Government publishes energy efficiency guidance
The government has published guidance for local authorities on how they should carry out energy efficiency improvements on their housing stock.
It was expected that the guidance, issued under the Home Energy Conservation Act on Friday, would lay out how local authorities could drive take up of the government’s flagship energy efficiency programme – the green deal.
Under the green deal households can undertake retrofit refurbishment works on their homes at no upfront cost, using green deal finance loans attached to the property. The cost of the works, which are financed by green deal providers, are then repaid by households over time through savings in energy bills.
The government is launching the green deal in October and expects to retrofit 14 million homes across the UK under the scheme.
However, it needs local authorities to promote, coordinate and carry out the green deal in order to make it a success.
Although the HECA guidance does not include any new regulatory requirements, it calls for local authorities to consider how they will carry out cost-effective measures to achieve carbon savings. They will have to produce reports by 31 March 2013 setting out plans for cutting carbon. These reports must be in line with the government’s carbon plan which includes targets such as slashing carbon emissions by 29 per cent by 2017 and by 35 per cent 2022 in buildings.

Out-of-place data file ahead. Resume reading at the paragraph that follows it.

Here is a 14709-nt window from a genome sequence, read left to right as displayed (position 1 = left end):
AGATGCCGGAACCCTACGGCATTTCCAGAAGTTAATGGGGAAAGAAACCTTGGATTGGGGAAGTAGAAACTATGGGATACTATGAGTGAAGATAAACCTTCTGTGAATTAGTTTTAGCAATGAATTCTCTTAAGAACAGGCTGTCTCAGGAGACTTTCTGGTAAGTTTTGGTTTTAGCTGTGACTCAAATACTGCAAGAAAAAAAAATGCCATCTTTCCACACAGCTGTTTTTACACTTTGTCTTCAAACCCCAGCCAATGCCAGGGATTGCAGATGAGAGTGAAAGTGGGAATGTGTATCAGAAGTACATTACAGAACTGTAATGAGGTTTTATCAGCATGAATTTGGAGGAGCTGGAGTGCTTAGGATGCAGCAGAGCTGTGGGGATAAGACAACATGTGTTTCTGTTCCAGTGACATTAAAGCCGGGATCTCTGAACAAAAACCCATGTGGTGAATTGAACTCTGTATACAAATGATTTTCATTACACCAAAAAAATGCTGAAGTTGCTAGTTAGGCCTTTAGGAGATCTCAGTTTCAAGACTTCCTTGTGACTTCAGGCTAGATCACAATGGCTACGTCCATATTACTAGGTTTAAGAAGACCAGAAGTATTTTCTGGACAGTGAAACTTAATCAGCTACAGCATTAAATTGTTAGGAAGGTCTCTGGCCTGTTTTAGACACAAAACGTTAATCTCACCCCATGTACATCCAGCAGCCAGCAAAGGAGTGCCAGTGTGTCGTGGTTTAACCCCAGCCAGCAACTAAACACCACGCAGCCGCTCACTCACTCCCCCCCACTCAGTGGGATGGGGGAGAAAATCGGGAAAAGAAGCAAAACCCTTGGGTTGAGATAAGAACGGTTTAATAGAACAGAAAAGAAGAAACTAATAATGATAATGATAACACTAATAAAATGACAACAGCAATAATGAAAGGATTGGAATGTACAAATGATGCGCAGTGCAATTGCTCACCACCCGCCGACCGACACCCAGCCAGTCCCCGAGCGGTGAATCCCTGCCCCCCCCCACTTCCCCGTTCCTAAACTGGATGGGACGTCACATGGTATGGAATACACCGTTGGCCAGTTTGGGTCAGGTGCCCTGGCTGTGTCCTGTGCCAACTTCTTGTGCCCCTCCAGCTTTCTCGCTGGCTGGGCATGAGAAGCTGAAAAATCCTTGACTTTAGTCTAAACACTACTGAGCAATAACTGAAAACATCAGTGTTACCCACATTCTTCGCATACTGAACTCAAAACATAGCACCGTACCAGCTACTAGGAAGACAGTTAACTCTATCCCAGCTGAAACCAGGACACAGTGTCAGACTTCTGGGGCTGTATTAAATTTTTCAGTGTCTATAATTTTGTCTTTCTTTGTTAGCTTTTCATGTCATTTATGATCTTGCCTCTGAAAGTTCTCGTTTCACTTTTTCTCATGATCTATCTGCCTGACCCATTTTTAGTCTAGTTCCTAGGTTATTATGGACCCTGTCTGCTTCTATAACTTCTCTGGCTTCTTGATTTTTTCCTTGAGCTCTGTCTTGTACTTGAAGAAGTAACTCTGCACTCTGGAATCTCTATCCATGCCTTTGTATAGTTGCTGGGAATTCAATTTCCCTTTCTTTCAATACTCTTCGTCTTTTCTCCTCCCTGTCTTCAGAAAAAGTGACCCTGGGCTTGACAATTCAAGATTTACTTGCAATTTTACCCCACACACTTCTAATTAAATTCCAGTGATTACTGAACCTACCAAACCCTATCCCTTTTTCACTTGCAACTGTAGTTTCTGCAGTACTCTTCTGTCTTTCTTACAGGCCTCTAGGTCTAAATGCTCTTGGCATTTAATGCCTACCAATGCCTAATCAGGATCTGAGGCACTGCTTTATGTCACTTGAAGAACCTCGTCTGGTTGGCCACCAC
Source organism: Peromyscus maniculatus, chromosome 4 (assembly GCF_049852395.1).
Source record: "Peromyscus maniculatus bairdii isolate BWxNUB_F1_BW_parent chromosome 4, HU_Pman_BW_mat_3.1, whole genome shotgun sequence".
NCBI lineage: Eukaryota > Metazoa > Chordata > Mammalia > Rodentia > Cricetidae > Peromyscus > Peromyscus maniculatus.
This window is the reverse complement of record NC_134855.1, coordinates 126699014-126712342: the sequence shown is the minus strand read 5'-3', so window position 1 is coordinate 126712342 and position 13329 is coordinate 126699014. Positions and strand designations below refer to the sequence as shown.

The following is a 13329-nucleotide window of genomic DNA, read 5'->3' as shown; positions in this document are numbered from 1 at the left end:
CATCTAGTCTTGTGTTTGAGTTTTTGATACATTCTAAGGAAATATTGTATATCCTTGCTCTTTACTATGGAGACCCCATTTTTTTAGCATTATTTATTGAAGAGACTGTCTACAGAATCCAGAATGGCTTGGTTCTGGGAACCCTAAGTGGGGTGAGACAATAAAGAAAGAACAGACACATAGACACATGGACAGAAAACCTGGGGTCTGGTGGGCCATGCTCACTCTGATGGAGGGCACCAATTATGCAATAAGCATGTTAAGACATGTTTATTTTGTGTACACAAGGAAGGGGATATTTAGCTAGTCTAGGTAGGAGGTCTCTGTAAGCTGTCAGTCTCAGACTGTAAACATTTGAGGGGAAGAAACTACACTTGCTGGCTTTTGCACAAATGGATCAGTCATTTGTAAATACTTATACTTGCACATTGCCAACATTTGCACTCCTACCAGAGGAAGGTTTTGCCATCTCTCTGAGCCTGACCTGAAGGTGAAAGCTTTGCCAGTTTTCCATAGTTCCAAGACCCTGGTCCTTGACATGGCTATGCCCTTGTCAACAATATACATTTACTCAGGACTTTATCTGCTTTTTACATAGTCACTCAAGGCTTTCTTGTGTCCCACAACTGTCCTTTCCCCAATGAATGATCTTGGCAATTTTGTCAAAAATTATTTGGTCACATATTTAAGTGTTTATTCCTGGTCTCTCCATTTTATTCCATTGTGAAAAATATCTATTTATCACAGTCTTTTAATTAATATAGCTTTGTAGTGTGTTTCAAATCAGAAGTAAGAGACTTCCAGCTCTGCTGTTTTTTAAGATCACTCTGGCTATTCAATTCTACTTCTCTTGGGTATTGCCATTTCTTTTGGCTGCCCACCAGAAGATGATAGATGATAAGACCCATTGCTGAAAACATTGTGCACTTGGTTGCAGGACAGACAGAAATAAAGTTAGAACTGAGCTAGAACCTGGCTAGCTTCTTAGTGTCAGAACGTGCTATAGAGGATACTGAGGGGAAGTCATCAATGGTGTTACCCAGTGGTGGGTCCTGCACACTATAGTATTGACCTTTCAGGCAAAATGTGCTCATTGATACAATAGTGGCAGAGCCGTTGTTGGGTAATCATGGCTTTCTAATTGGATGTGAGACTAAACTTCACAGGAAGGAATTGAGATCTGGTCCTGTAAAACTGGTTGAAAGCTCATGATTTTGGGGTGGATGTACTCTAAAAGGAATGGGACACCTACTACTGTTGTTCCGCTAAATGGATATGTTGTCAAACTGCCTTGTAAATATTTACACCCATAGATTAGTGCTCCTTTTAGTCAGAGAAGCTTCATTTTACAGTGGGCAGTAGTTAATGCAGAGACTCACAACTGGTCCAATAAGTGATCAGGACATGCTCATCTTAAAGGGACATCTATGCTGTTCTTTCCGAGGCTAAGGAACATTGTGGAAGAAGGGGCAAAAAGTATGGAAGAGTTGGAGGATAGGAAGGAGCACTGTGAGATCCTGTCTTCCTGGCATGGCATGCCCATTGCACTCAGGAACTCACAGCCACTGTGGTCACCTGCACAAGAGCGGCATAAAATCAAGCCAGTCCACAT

The Department of Energy and Climate Change ‘expects to request’ that English authorities produce progress reports every two years until 31 March 2027.
It also calls for councils to carry out energy efficiency work on a street-by-street/area basis in partnerships.
The guidance advises local authorities that ‘key local partners are likely to be social housing providers’.
It also outlines three approaches councils can to adopt in rolling out the green deal. The first is as a green deal provider that would offer green deals directly to local residents and businesses, ‘co-ordinating the finance and delivery’. The second is as a green deal partner that would work with green deal providers and community partners to deliver, or help deliver the programme. And the third is by taking on a role as a green deal promoter on a local basis.
DECC said: ‘The role of local authorities and other local partners is likely to be key in ensuring effective and intensive delivery of the energy company obligation and green deal in particular areas. The government believes that many natural incentives will exist allowing effective partnerships to form, and no particular regulatory requirements are needed to encourage this.’